Wednesday, July 11, 2007

We will not see the pediatric GI until one week from today, but I have a feeling I know what the outcome of that meeting will be:

We will have to eliminate the dairy in Eric's diet, at least temporarily. Now that I'm in tune with his rhythms, I can tell that the more dairy he has the worse he feels. When I cut down on the dairy, "things" start to look more normal.

This scares me. His only protein source at this point are milk and cheese. The only way to get him to eat beyond his comfort zone would be to starve him. I do not have the stomach to do that right now. Can a child live on rice pasta, trix and fruit? Because that's what he'd be reduced to if we cut out the dairy. Unless I starve him into eating chicken, or any other meat. This could take days. And that's what scares me.

Tuesday, July 10, 2007

Good Mom Day

Sometimes when we're out and about, Kaylee will just throw her little arms around her brother. He gets a big goofy grin on his face and hugs her right back. I start blinking like a flash-bulb has gone off too close to my eyes, trying to stop the tears this simple act of love elicits.

They have their own relationship, completely separate from the relationship I have with either of them. I know this is normal, and probably nothing special in the scheme of things. But it's truly an amazing thing to watch unfold. They jabber at each other in the car in Kaylee's baby talk, which Eric finds hilarious. They share food with each other and are very comfortable sharing a chair and eating off of each other's plates. At least Kaylee will steal Eric's food. Kaylee is a much more adventurous eater than her brother, and he has no interest in food that is not bland and white.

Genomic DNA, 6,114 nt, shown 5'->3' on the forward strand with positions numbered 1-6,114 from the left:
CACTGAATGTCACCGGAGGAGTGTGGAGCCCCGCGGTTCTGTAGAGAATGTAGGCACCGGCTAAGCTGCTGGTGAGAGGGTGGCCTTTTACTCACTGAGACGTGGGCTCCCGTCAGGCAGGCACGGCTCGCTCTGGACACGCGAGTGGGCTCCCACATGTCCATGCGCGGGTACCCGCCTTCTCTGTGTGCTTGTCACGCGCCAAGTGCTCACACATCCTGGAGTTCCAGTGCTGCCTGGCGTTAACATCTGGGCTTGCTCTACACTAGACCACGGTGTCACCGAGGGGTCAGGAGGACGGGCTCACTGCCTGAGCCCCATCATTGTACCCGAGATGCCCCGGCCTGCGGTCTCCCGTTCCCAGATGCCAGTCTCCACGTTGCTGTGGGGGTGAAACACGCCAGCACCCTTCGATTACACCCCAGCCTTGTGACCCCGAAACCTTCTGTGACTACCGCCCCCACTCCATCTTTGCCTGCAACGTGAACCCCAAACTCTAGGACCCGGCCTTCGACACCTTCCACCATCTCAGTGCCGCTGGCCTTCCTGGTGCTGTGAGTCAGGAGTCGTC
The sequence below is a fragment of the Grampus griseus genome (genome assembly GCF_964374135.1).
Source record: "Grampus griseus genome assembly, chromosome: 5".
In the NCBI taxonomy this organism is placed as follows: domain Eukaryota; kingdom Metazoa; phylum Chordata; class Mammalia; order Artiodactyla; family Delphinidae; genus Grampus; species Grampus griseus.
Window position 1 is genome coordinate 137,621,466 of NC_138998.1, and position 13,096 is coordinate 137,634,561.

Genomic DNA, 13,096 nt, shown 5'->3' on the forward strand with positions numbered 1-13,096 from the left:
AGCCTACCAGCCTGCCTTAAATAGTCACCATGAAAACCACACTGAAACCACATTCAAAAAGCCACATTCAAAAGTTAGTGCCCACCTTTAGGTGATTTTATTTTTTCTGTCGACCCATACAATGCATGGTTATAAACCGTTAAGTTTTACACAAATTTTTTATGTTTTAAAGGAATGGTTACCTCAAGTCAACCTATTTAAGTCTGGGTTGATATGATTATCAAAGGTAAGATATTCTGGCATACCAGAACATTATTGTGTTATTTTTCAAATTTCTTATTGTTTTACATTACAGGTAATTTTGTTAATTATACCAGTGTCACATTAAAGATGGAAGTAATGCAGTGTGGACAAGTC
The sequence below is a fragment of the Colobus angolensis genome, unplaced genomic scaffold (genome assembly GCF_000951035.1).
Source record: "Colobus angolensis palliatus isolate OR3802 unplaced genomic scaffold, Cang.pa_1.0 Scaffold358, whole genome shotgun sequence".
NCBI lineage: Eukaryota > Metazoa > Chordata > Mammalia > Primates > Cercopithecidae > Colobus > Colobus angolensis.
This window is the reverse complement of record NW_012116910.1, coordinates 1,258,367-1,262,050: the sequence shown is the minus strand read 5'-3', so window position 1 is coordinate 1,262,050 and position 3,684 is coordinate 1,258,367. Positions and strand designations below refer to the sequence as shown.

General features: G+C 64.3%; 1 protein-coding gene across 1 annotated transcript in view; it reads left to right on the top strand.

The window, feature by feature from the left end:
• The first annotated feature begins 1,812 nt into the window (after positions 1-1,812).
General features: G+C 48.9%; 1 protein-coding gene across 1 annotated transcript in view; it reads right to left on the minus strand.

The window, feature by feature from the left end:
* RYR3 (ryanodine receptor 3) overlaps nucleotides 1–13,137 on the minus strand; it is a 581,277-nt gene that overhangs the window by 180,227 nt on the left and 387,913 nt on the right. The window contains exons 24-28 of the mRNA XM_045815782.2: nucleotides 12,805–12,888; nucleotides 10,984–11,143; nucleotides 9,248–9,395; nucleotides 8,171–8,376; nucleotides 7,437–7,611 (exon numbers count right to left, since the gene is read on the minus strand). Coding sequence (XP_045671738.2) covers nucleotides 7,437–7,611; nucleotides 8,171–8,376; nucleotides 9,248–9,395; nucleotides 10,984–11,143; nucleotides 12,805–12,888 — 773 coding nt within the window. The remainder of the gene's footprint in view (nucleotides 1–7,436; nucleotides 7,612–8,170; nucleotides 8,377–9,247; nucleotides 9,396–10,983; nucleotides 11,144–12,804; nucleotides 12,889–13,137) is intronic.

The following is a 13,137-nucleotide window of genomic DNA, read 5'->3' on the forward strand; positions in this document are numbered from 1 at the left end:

We took two trips to two different parks today. Then Rich got home and put them to bed and I was "off duty" by 7:30 PM. I can do about 8-10 hours of nonstop parenting, with breaks for naps. But 12 is really hard, and that's often what I do. But today they were magical and piled in my lap for snuggles. They gave each other big kisses and I sat back and blinked hard, trying to bottle that feeling in my soul for a rainy day.

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Three weeks of a gluten free house: What I've learned so far

I miss bread at lunch time, and certain cereals. Other than that, there's not a lot of changes to my diet. I've managed to convert all my meal (non dessert) recipes to gluten free with pretty much no problems.

Annalise Roberts has hands down, the best gluten free cookbook and baking mix out there. I made some vanilla cupcakes from one of her recipes, and two different kinds of muffins and they all came out great. I don't have celiac disease (as confirmed by a bloodtest) so I can go back and forth, and the stuff I made from her cook book was just as good as the "real" thing.

Authentic Foods makes the best GF flours, and baking mix. I made pancakes with their baking mix on Sunday and they were really good. Authentic Foods products are really hard to find in Massachusetts. (At least in Metro Boston.) I've found a place in Concord that will special order them, but nobody carries them. I'm kind of surprised. They are ten times better than Bob's Red Mill, which I can find at Shaws. But nobody has the good stuff.

Trader Joe's rice pasta (at $2.00 a bag) is just as good as Tinkyada (at $3.50 per bag).

My son has narrowed his diet even further. He will no longer eat yogurt or blueberries. Looking forward to a visit to the nutritionist next week.